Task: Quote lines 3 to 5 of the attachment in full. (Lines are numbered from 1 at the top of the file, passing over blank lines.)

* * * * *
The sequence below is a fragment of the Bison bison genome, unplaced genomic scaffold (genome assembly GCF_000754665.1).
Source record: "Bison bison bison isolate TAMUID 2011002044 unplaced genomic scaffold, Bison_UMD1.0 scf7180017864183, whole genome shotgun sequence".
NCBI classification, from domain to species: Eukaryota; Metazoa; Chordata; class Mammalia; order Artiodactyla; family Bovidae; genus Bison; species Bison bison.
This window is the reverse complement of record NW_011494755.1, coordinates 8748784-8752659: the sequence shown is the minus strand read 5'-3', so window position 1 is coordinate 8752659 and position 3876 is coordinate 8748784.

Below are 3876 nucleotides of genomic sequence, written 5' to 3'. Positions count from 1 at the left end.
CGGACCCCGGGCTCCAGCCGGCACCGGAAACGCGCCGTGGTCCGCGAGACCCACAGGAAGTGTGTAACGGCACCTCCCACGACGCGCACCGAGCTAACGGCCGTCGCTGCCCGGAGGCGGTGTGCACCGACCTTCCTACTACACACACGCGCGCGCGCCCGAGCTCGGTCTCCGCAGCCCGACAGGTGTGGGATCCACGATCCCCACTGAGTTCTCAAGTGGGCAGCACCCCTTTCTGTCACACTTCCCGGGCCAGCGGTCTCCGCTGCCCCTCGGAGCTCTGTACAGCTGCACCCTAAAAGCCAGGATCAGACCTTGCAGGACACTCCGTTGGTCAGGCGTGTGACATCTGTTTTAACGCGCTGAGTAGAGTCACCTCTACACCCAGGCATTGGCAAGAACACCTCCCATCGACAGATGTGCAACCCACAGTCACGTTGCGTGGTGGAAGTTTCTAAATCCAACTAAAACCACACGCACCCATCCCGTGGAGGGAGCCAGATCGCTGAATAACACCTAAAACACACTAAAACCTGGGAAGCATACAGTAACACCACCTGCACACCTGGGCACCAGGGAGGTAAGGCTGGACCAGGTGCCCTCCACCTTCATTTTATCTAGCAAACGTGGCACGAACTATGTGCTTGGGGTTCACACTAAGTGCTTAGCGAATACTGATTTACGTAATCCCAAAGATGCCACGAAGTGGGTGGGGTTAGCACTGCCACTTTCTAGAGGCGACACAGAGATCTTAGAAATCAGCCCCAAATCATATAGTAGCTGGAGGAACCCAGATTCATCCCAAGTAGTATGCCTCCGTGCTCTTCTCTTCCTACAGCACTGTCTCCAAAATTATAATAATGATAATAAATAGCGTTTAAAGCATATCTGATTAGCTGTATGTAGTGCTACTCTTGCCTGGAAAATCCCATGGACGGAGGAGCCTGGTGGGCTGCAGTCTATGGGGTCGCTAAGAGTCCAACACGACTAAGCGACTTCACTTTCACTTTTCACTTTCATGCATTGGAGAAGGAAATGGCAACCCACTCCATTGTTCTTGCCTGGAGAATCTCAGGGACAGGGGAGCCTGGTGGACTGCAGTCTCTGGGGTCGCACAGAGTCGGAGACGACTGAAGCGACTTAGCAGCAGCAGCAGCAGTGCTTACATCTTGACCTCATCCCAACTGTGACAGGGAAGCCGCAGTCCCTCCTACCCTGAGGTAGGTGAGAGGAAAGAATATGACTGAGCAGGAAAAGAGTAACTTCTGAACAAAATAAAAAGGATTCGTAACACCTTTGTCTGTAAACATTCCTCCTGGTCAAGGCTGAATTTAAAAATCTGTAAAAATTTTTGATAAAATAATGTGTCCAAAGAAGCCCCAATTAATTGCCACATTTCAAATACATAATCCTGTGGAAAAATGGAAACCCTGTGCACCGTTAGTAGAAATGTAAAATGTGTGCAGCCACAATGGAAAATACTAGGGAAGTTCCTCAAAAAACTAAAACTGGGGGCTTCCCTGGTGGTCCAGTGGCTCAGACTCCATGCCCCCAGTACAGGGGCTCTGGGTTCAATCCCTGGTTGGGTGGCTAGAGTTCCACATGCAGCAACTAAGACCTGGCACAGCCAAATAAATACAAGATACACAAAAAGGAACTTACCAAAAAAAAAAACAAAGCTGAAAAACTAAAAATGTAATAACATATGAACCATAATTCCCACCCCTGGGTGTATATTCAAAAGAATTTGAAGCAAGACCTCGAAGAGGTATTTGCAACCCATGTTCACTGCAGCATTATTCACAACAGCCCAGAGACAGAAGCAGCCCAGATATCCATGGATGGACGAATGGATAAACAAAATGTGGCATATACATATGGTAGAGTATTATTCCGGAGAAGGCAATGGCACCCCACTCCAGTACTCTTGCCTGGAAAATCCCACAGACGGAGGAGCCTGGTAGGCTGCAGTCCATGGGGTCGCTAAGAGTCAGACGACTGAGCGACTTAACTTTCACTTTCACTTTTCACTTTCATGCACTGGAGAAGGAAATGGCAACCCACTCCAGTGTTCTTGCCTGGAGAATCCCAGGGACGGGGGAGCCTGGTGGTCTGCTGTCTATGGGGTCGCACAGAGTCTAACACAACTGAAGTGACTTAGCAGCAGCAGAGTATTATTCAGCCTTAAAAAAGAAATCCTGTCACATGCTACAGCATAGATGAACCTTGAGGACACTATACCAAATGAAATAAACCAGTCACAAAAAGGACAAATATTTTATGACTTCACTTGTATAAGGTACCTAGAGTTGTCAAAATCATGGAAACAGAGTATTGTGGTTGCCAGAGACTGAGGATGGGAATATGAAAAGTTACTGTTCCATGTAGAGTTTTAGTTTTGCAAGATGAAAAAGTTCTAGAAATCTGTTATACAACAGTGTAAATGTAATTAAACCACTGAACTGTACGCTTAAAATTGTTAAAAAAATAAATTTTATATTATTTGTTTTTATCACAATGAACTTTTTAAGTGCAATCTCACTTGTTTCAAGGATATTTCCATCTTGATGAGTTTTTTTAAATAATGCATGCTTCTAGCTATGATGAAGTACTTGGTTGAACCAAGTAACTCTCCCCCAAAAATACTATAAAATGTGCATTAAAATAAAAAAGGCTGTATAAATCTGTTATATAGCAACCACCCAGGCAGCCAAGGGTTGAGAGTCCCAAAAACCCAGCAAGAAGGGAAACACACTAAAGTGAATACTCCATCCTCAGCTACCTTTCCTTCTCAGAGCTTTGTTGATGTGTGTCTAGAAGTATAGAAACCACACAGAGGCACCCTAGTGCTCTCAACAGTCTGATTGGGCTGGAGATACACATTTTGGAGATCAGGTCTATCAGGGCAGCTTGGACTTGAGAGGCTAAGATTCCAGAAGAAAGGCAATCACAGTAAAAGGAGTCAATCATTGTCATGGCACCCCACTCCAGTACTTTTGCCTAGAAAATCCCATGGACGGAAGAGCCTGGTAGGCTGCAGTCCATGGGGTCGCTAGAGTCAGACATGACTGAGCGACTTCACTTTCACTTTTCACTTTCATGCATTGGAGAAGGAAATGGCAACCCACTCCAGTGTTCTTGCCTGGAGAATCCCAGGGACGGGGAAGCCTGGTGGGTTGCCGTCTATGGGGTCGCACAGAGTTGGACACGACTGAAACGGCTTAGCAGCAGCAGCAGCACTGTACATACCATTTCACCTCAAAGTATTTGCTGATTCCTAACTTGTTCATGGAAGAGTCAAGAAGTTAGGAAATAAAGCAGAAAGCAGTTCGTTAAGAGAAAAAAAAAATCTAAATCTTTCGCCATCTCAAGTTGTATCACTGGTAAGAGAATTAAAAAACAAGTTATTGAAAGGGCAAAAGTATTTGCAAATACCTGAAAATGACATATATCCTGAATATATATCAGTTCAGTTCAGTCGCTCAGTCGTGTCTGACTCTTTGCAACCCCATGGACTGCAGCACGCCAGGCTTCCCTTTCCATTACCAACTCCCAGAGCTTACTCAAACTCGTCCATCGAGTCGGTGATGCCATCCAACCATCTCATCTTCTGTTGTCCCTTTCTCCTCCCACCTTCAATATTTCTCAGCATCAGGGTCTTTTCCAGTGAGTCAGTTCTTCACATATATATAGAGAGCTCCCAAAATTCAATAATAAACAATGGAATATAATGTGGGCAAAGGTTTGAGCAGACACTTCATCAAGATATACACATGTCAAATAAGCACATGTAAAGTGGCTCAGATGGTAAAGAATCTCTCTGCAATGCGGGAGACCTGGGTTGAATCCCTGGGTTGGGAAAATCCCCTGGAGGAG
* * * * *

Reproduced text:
NCBI classification, from domain to species: Eukaryota; Metazoa; Chordata; class Mammalia; order Artiodactyla; family Bovidae; genus Bison; species Bison bison.
This window is the reverse complement of record NW_011494755.1, coordinates 8748784-8752659: the sequence shown is the minus strand read 5'-3', so window position 1 is coordinate 8752659 and position 3876 is coordinate 8748784.

Below are 3876 nucleotides of genomic sequence, written 5' to 3'. Positions count from 1 at the left end.